The last one about Bruges, just random stuff connected to the Dukes.

After the tombs, I went to the museum (see Brugge I), where I spent quite some time looking at the paintings and some more time in the shop looking at all the weird touristy objects. By the time I was done, I was thirsty and hungry so I had a snack and a coffee which are not difficult to come by. After that I went to the basilica of the Holy Blood. I was just in time for the opening of the doors of the chapel at 1400 hours, which meant this time I was also able to witness the small ceremony when the blood is brought out.

The Blood wasn’t my main goal but as I was there anyway, I queued up to have another look at it. As I wrote last August, it is not allowed to take pictures of the Holy Blood. I also seem to have misplaced the leaflet I got, which has some info.

This time I managed to spot the dukes in the main part of the chapel, on the not so old stained glass windows. It took a bit of experimenting with the settings of the camera to take a decent picture, and avoid the glare of the sun. The B is quite far away as well. He is pictured with his second wife, not the third, for some reason.

And these are Maximillian and Mary of Burgundy. Well I suppose, it’s them, they definitely look like them in any case:

Then I went down to the old St. Basil chapel underneath. There were no relics on show, so a magical sword is still out of the question.

After that I did ‘the Burgundian walk’ I found on the internet, more or less anyway. I ended up in the Prinsenhof where the Dukes had their residence in the city. Now, from what I gather it is a big hotel and a smaller hotel on the side. The buildings look new to me, but then a lot in Bruges is not as old or as old as it looks. According to the info on the website the Karel de Stoute hotel is located where his old town house was, it’s a hard to tell, though.

The somewhat ridiculous The Dukes Palace (not sure what public they’re aiming at):

And the smaller Karel de Stoute:

Then I wandered around a bit until it was time for my train.

Reconquering Burgundy: Brugge II

The first thing I did was head towards the O.L.Vrouwkerk which is situated in the middle of Bruges. Restoration works have been going on for years and at the moment the chapel where the Madonna by Michelangelo is normally located is inaccessible so the sculpture is not on display, just a cast. There was a lot of noise and dust so the entrance fee for the ‘museum’ was only 2 Euro instead of 6.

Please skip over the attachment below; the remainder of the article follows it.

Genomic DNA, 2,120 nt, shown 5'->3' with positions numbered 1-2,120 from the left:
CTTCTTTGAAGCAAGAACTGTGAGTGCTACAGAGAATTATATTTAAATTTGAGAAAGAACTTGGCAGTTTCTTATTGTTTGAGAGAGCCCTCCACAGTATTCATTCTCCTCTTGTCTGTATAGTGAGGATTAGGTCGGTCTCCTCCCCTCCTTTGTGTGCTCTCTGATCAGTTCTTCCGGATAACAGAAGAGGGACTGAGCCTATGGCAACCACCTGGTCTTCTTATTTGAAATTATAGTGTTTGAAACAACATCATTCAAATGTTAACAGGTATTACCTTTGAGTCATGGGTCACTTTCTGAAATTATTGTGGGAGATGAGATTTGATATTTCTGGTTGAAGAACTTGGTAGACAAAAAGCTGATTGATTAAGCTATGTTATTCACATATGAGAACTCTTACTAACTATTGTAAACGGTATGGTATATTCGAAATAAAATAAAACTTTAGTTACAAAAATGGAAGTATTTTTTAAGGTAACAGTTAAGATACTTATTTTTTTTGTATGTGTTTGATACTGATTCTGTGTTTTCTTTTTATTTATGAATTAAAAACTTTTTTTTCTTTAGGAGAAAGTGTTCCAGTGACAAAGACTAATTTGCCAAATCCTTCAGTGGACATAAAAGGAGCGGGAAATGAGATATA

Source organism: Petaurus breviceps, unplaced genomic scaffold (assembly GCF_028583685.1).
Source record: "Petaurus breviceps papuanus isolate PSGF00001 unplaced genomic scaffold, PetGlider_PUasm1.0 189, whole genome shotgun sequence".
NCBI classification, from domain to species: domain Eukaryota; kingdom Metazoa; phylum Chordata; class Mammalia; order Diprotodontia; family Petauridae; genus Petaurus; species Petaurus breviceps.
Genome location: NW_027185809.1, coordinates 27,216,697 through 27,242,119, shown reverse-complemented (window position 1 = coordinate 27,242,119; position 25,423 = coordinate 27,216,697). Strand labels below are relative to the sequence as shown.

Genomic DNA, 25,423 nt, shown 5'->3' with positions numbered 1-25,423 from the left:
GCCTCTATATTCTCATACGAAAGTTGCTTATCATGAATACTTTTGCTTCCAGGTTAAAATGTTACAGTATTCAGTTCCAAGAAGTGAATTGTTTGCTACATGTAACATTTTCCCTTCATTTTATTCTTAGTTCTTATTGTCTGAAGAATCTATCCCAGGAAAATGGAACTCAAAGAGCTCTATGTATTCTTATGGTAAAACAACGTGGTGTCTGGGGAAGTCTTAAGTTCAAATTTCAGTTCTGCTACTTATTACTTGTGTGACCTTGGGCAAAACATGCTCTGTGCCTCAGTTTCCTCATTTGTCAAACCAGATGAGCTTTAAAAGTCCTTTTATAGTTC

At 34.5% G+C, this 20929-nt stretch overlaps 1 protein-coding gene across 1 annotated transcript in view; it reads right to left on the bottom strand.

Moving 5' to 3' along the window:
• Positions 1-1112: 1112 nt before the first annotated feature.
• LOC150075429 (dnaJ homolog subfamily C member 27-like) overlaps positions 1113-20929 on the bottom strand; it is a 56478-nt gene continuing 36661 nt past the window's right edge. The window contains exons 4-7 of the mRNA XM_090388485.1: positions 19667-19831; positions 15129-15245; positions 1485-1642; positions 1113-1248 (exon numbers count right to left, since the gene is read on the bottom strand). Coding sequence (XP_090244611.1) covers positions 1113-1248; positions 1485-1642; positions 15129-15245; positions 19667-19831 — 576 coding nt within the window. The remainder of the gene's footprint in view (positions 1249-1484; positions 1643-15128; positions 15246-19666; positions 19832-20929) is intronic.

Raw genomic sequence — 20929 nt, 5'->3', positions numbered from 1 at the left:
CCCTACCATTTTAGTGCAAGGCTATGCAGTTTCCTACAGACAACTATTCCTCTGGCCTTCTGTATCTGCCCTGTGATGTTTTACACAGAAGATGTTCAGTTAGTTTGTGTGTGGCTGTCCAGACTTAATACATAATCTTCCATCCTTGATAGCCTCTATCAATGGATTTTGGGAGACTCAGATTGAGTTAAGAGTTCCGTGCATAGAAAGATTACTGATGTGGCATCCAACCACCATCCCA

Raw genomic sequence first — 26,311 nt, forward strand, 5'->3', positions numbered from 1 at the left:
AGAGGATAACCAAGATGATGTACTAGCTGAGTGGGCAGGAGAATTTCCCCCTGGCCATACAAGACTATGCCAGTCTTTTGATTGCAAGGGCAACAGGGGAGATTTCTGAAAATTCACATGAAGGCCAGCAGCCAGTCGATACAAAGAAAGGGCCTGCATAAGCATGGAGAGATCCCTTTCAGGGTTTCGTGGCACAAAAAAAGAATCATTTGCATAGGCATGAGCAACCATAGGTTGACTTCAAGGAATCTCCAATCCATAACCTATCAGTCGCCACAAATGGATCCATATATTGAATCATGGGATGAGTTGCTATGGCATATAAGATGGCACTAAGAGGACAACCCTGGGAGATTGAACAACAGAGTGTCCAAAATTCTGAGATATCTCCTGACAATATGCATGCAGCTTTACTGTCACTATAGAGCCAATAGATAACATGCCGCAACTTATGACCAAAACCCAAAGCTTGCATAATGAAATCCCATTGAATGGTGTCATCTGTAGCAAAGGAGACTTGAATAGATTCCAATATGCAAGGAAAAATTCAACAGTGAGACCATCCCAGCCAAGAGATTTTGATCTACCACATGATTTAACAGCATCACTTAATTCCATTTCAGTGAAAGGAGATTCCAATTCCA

Apart from the things mentioned above there is large altarpiece by van Orley, a few medieval tombs and some not so great paintings. Unless you’ve never seen the choir of an old church or are very into Michelangelo and the B & C°, its probably not worth getting a ticket for the ‘museum’ (flog me if you think I deserve it). The outside is not very spectacular either.

This is the church interior, the tombs are at the back, behind the grate in the middle.

Mary’s tomb dates from just some years after her death, around 1500. The B’s tomb is much newer, from the middle of the 16th century. In 1979, when restoration works were going on (yeah, it’s a local tradition), Mary’s coffin and skeleton were discovered by accident. It turns out, the tombs were moved during the course of the centuries.

They are now back in their original positions. An autopsy of the skeleton revealed that it matches the injuries Mary sustained when she fell of her horse during a hunting trip. She was only 25. There was a small box with her, which contained the heart of Philip II, her son, who died of an illness or poisoning at 28. Charles was killed/committed virtual suicide at Nancy at 43. That’s three generations of tragic deaths at a (relatively) young age. With that in mind, the wide open, staring eyes of the effigies, are rather creepy.

According to Wikipedia the coffin with her skeleton is visible but I couldn’t see it though I crawled around on my knees (it was very calm that day and hardly any visitors came by). There was a bad reflection on the glass, so maybe that’s why. I saw some pictures of the skeleton somewhere but I think it was in a library book.

Here are some pictures of her tomb. Unfortunately, because I’m on the short side, it turned out to be impossible to take picture from a above. Eg. for the first one I stood on my toes with my arm high up and it’s still not high enough.

Also according to Wikipedia, Charles the Bold was originally buried in the St. Donaas church, which was demolished later on. But somewhere else I read that when they brought his remains to Bruges, they put the casket in Mary’s tomb as a temporary solution, until there was room for him, so I’ll have to look into that. In any case, he’s not home. First of all, the skeleton has disappeared, maybe during a revolution when the church was pillaged and thrashed. Secondly, the bones, or at least the skull, that were brought to Bruges, were probably not his. His heart is probably still somewhere in the soil of Nancy.

Engraving of the tomb in its previous location:

The graves below:

Now if this is a real Carravaggio I’ll eat my hat: